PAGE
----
Research

Apnoea of prematurity – discontinuation of methylxanthines in a resource-limited setting

Lloyd John Tooke, Kate Browde, Michael C Harrison

Abstract


Background. Methylxanthines such as caffeine have been proven to reduce apnoea of prematurity and are often discontinued at 35 weeks’ corrected gestational age (GA).

Objective. To ascertain whether a caffeine protocol based on international guidelines is applicable in our setting, where GA is often uncertain.

Methods. A prospective folder review was undertaken of all premature infants discharged home over a 2-month period.

Results. Fifty-five babies were included. All babies born at less than 35 weeks’ GA were correctly started on caffeine as per protocol. GA was assigned in 85.5% of cases by Ballard scoring and in 14.5% from antenatal ultrasound findings. Caffeine was discontinued before 35 weeks in 54.5%.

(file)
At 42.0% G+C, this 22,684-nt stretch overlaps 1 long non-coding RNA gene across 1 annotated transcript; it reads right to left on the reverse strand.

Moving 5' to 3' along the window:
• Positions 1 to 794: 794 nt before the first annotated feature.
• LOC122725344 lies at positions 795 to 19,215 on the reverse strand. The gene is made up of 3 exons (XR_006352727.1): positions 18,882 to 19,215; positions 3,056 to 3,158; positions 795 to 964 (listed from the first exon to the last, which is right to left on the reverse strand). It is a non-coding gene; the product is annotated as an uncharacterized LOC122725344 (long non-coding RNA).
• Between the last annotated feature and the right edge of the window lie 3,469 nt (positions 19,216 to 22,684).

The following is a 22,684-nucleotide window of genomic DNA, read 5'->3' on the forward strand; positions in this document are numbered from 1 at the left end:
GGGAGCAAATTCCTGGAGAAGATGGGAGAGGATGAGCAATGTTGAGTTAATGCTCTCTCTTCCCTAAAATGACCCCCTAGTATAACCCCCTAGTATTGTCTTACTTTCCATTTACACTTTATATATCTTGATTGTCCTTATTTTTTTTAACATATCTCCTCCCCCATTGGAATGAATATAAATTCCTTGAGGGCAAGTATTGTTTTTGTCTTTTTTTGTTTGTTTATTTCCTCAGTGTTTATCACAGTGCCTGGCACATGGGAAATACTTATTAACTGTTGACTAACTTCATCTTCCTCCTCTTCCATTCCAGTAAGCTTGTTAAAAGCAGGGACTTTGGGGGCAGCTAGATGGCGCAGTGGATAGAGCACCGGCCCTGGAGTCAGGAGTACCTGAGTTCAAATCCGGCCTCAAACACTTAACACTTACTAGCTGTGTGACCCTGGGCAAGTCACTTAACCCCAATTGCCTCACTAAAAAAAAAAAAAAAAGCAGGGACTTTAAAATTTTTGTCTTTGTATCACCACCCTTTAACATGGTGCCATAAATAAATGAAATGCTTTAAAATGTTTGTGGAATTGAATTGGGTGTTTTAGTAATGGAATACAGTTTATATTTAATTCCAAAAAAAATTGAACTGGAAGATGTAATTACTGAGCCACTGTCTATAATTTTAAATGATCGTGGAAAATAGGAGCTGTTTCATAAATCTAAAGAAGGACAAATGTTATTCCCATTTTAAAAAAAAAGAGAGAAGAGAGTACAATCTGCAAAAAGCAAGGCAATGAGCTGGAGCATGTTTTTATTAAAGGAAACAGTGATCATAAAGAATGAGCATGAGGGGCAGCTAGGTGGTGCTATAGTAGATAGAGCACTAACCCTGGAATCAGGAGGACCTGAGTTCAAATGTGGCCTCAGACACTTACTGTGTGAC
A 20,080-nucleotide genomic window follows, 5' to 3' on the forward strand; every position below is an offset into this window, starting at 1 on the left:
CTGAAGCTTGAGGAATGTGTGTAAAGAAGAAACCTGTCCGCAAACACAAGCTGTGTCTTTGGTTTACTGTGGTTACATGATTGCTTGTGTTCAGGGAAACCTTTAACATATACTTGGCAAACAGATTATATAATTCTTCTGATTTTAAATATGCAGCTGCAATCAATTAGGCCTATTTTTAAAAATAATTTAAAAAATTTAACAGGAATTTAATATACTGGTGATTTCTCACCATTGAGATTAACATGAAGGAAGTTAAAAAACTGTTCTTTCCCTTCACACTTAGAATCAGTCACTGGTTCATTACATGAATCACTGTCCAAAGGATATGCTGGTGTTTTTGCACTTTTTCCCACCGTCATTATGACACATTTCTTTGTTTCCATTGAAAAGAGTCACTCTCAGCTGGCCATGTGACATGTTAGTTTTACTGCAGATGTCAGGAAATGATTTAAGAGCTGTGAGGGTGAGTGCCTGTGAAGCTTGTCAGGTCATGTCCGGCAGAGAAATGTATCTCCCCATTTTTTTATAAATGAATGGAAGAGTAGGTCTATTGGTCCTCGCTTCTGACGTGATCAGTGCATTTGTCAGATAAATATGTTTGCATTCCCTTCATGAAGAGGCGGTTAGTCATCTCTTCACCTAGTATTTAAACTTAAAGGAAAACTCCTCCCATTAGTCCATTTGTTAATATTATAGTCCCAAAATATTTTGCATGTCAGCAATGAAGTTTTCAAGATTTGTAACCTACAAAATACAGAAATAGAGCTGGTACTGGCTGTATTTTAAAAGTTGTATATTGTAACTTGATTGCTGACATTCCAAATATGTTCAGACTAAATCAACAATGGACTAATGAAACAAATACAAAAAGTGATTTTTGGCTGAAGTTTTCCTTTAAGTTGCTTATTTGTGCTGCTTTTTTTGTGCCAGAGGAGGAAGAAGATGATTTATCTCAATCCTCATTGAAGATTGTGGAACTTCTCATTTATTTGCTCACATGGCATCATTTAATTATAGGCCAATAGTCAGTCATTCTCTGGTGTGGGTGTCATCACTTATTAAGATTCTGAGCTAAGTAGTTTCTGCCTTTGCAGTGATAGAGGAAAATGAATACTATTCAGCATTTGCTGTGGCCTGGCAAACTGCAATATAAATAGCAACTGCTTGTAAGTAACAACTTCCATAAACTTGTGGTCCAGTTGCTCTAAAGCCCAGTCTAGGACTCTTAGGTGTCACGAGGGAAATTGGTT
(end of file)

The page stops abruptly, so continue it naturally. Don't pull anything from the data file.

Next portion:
Discussion. The main reason for discontinuing caffeine early was the baby’s ability to feed satisfactorily, a demonstration of physiological maturity. As feeding behaviours mature significantly between 33 and 36 weeks, the ability to feed may be a good indication that caffeine therapy can be stopped.

Authors' affiliations

Lloyd John Tooke, Neonatal Department, Groote Schuur Hospital, and Department of Paediatrics, University of Cape Town, South Africa

Kate Browde, Department of Paediatrics, Red Cross War Memorial Children’s Hospital and University of Cape Town, South Africa

Michael C Harrison, Neonatal Department, Groote Schuur Hospital, and Department of Paediatrics, University of Cape Town, South Africa

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Keywords

Prematurity; apnoea; caffeine; methylxanthines

Cite this article

South African Journal of Child Health 2013;7(4):146-147. DOI:10.7196/SAJCH.630

Article History

Date submitted: 2013-07-03
Date published: 2013-11-28

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